Instead, Vienna could become home to the most towering timber skyscraper in 2023 if its planned HoHo building, a 275-foot-tall, 34-story wooden apartment building, is built in the Austrian capital.
In the meantime, a 10-story, all-wood apartment building in London is under construction. Built mostly from cross-laminated timber, the building will be covered with a brick facade and will become the tallest wood structure in the world when it is finished.
Green has noted that reaching those heights will require building engineers to “reinvent ... wood; making it stronger, more fire safe, more durable.”
Still, he has said: "We're not reinventing the wheel, we're bringing back a very good wheel," noting that before concrete took over as the industrial-strength material of choice in the 1950s and 1960s, architects and builders regularly favored wood.
He has called reinforced wood products like laminated beams and trusses “mass timber,” noting that they are manufactured with precision and have the potential to significantly shorten construction time.
In addition, advocates of building with wood point out that using a natural material creates less pollution because its manufacturing process produces less carbon dioxide than steel- or cement-making. Plus, because so many of a timber building’s components are made in a factory, less pollution is created by transportation and job-site welding.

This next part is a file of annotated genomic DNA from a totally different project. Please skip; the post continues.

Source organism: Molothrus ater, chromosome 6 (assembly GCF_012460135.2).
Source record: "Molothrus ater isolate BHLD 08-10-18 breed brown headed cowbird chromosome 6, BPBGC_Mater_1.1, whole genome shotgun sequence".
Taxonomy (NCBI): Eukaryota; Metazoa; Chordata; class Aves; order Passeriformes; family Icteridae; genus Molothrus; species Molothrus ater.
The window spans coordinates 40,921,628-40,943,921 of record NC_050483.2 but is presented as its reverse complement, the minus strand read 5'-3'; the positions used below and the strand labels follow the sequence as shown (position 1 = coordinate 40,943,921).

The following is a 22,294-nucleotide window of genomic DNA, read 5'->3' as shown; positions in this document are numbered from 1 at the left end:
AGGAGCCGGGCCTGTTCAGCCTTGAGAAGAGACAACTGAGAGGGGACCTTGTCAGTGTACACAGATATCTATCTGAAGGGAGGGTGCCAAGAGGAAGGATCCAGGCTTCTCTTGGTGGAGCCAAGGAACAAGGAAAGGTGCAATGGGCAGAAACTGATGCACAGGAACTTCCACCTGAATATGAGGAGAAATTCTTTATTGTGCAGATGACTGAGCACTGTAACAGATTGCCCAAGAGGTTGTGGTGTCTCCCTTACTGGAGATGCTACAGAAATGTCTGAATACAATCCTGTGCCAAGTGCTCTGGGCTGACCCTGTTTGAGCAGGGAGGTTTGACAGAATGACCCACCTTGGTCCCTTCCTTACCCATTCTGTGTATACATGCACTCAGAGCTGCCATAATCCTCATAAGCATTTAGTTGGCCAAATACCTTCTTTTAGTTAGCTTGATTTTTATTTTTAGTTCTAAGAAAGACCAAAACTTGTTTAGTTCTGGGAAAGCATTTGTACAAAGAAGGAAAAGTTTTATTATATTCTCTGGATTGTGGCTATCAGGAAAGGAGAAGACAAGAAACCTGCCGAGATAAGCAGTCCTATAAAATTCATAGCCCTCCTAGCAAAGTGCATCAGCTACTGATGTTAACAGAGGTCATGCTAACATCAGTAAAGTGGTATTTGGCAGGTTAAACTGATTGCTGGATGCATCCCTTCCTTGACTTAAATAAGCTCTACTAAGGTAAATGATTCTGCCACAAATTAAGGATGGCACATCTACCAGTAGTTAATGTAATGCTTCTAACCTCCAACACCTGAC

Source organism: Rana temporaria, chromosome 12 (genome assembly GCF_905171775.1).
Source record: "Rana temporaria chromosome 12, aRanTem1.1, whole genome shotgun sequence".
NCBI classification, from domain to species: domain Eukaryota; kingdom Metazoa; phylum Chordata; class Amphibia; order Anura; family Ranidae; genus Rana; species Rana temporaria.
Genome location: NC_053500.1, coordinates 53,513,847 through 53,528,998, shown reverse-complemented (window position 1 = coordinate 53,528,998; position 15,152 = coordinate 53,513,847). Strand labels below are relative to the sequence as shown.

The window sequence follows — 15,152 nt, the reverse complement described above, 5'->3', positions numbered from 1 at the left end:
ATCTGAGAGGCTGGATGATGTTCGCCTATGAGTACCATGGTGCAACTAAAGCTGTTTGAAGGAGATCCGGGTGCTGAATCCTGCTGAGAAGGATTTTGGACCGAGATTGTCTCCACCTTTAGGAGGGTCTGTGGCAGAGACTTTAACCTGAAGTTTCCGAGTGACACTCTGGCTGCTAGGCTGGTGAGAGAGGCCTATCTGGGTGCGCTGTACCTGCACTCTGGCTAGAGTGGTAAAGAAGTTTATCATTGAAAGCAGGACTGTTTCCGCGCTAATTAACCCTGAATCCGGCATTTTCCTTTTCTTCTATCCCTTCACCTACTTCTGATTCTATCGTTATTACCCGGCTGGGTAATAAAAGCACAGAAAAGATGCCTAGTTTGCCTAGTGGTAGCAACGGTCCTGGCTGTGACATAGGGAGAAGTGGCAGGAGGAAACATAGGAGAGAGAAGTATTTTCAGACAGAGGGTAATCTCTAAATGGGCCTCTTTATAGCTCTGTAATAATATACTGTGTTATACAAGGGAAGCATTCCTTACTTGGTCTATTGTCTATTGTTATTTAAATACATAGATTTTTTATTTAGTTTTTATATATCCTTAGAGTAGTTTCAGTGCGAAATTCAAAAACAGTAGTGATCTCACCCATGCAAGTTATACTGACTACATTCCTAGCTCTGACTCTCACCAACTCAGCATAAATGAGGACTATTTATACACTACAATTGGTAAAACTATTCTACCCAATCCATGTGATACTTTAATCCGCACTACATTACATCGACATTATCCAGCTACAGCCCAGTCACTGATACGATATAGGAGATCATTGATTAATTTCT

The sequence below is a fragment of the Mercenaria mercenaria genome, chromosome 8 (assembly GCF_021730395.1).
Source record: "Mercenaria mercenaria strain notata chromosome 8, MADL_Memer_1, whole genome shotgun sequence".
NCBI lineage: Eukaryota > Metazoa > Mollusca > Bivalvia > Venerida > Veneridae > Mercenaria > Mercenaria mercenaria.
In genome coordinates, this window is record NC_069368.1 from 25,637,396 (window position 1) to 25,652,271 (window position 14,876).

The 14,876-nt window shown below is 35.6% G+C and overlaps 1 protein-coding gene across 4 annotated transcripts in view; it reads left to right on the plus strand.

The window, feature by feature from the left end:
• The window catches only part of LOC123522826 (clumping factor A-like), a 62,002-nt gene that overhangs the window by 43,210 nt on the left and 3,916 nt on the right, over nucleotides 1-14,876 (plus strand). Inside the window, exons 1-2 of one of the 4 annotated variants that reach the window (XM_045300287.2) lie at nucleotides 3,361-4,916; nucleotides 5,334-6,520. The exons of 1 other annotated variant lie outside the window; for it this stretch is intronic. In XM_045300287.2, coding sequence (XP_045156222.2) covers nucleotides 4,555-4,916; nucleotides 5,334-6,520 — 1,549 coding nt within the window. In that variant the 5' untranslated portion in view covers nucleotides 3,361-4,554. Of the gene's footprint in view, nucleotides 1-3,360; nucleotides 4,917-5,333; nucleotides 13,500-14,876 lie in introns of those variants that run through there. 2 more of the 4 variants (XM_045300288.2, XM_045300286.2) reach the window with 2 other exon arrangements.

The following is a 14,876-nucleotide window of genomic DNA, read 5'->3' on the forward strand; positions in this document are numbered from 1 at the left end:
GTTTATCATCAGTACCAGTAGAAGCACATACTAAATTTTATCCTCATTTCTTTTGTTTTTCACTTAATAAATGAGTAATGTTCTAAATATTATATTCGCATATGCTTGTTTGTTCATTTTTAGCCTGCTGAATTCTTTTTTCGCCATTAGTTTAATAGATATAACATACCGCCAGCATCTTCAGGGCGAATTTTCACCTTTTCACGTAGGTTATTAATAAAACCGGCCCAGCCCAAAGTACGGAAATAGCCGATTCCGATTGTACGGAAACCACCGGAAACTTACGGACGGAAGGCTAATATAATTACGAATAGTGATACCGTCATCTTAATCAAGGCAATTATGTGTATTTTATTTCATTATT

Wood also can outlast the buildings that are made from it because it is recyclable. And when sourced through certified forestry programs, the wood is considered eco-friendly — sustainable and renewable.
A concrete case
Not everyone agrees, however, that wood is the best material to use when building tall.
After the Quebec government announced it would accept and promote the use of wood for building taller structures — and advocated a change to the Canada Building Code within five years — the Cement Association of Canada accused officials of neglecting public safety in its effort to sell more wood.
"Like the rest of Canada, Quebec has little experience in the construction of six-story wood buildings — how can we venture into the construction of even taller wood buildings?" the association asked, adding, "The government has a duty to protect the health of its citizens, not that of a particular industry."
Premier Philippe Couillard, in announcing that Quebec would be the first Canadian province to allow wood in the construction of buildings up to 12 stories tall, said the ruling would “help revitalize an industry whose potential is huge” and entice New York and other American cities to import more Canadian wood for their own skyscrapers.
Whether the U.S. will embrace cloud-skimming wooden skyscrapers remains to be seen, but the architect of the now-famous Minnesota office building has said there’s no reason not to. He even drew up plans for a structurally secure Empire State Building lookalike — 102 stories and 87,000 square feet — made from wood.
"Height is happening, but it's a slow process," he told real estate publication Curbed. "There are a few projects in the U.S. being considered, and you're starting to see innovation creep up."